FXIII-deficient mice produce smaller thrombi with reduced rbc content. To determine the effect of FXIII on thrombus formation in vivo, we performed the IVC ligation stasis model on mice deficient in the FXIII catalytic A-subunit (F13a–/–) (24). Similar to that seen in Fibγ390–396A mice (Figure 1A), thrombi from F13a–/– mice had significantly reduced weights compared with F13a+/+ controls (Figure 6A). Unlike in Fibγ390–396A mice, thrombi from F13a–/– mice showed reduced neutrophil and platelet content compared with F13a+/+ controls (Figure 6, B and C), suggesting a role for FXIII in general cell retention in thrombi. However, thrombi from F13a–/– mice showed normal fibrin content (Figure 6D), consistent with the observation that thrombus formation in the stasis model is independent of leukocyte tissue factor activity (17, 18). Importantly, lysates of thrombi from F13a–/– mice revealed significantly reduced thrombus rbc content (hemoglobin [Figure 6E] and erythrocyte spectrin α1 [Supplemental Figure 5]) compared with F13a+/+ controls. Although some F13a+/+ controls also produced small thrombi, the rbc density of these smaller thrombi was similar to that of larger thrombi from F13a+/+ controls (Supplemental Figure 6). Notably, the thrombus rbc content from both F13a–/– and F13a+/+ mice correlated positively and significantly with thrombus weight (R2 = 0.95, P < 0.0001).
FXIII-deficient mice produce smaller thrombi with reduced rbc content. (A) Thrombus weights 1 day after ligation (stasis model). (B) Total neutrophil content of thrombus lysates, measured by Ly6G antigen. (C) Total platelet content of thrombus lysates, measured by CD41 antigen. (D) Total fibrin (β-chain) antigen of thrombus lysates. (E) Total rbc content of stasis thrombus lysates, measured as hemoglobin absorbance at 575 nm. Each dot represents an individual mouse. Lines are means. (F and G) Serum rbc content following thrombin-initiated clot retraction of recalcified blood from (F) F13a–/– (n = 4) and (G) Fibγ390–396A mice (n = 7). Data represent mean ± SEM.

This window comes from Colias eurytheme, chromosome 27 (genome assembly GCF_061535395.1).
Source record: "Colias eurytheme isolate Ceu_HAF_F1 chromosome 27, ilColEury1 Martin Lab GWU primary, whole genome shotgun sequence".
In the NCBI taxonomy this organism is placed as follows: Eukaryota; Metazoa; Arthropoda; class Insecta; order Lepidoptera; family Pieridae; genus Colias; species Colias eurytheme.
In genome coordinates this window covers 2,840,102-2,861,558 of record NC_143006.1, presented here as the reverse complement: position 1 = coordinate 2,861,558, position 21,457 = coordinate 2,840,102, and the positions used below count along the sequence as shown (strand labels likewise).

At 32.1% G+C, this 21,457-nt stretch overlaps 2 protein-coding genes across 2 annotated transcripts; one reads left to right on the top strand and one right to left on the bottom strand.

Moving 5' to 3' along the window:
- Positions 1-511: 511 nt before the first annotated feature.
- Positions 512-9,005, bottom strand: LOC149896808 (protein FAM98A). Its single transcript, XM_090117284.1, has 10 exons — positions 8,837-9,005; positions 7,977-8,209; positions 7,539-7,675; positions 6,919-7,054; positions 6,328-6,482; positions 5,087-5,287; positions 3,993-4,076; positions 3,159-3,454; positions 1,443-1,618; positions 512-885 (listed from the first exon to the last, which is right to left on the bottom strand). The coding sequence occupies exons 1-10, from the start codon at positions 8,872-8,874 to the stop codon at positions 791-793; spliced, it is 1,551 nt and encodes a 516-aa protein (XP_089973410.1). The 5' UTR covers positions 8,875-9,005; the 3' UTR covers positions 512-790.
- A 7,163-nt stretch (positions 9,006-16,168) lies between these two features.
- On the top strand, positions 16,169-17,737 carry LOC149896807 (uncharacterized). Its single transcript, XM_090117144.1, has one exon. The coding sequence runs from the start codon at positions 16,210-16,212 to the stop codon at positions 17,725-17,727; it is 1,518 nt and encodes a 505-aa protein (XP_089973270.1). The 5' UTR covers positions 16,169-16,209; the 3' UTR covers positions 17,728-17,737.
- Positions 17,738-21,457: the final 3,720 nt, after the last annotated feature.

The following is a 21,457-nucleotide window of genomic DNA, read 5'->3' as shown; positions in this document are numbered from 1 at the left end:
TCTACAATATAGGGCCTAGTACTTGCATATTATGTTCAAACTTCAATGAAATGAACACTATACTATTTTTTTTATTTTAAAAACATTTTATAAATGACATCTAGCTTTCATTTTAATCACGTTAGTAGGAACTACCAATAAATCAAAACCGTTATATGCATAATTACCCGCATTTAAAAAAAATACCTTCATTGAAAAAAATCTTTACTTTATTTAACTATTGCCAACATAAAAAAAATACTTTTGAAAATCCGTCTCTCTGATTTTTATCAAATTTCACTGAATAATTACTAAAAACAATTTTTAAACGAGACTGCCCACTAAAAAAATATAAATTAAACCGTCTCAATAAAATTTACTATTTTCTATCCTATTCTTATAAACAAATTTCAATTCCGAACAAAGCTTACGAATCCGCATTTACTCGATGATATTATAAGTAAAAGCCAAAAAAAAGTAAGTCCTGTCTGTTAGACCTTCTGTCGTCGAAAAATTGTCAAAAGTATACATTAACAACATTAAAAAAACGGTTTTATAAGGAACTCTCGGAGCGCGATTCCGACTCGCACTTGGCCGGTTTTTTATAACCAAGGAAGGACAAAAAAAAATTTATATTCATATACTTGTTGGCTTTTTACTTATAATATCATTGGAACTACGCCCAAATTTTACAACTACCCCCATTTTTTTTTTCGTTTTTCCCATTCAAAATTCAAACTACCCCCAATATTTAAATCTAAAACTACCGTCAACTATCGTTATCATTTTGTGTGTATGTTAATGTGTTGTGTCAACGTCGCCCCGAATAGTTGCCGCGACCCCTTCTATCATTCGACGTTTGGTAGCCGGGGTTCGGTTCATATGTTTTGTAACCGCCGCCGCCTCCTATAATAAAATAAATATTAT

To determine the role of FXIIIa activity in rbc retention during clotting, we measured rbc retention during clot retraction in whole blood from F13a–/– mice and F13a+/+ controls. Whole blood from F13a–/– mice exhibited reduced rbc retention during clot retraction (Figure 6F), phenocopying that seen in Fibγ390–396A clot retraction (Figure 6G and Figure 2, A–C). Together, these data indicate FXIII activity dictates rbc retention in venous thrombi.
FXIII determines rbc content and size of clots formed in human whole blood. “Excessive red cell fallout” during clot retraction was previously reported in a study of a family with congenital FXIII deficiency (25); however, the finding was not pursued. To determine whether plasma FXIII activity is required for rbc retention in human clots, we reconstituted plasma from a FXIII-deficient human patient with washed platelets and rbc from healthy individuals. Reactions were performed in the absence and presence of exogenous plasma-derived FXIII-A2B2 (Fibrogammin-P) added at doses recommended for prophylaxis (10 IU/kg, 0.15 IU/ml) and surgery (33 IU/kg, 0.5 IU/ml) and a dose to return FXIII-A2B2 levels to normal (67 IU/kg, 1 IU/ml). FXIII-deficient clots exhibited reduced rbc retention following clot retraction (Figure 7A). Notably, rbc retention in FXIII-deficient human plasma was corrected by addition of FXIII-A2B2 in a dose-dependent manner (Figure 7A).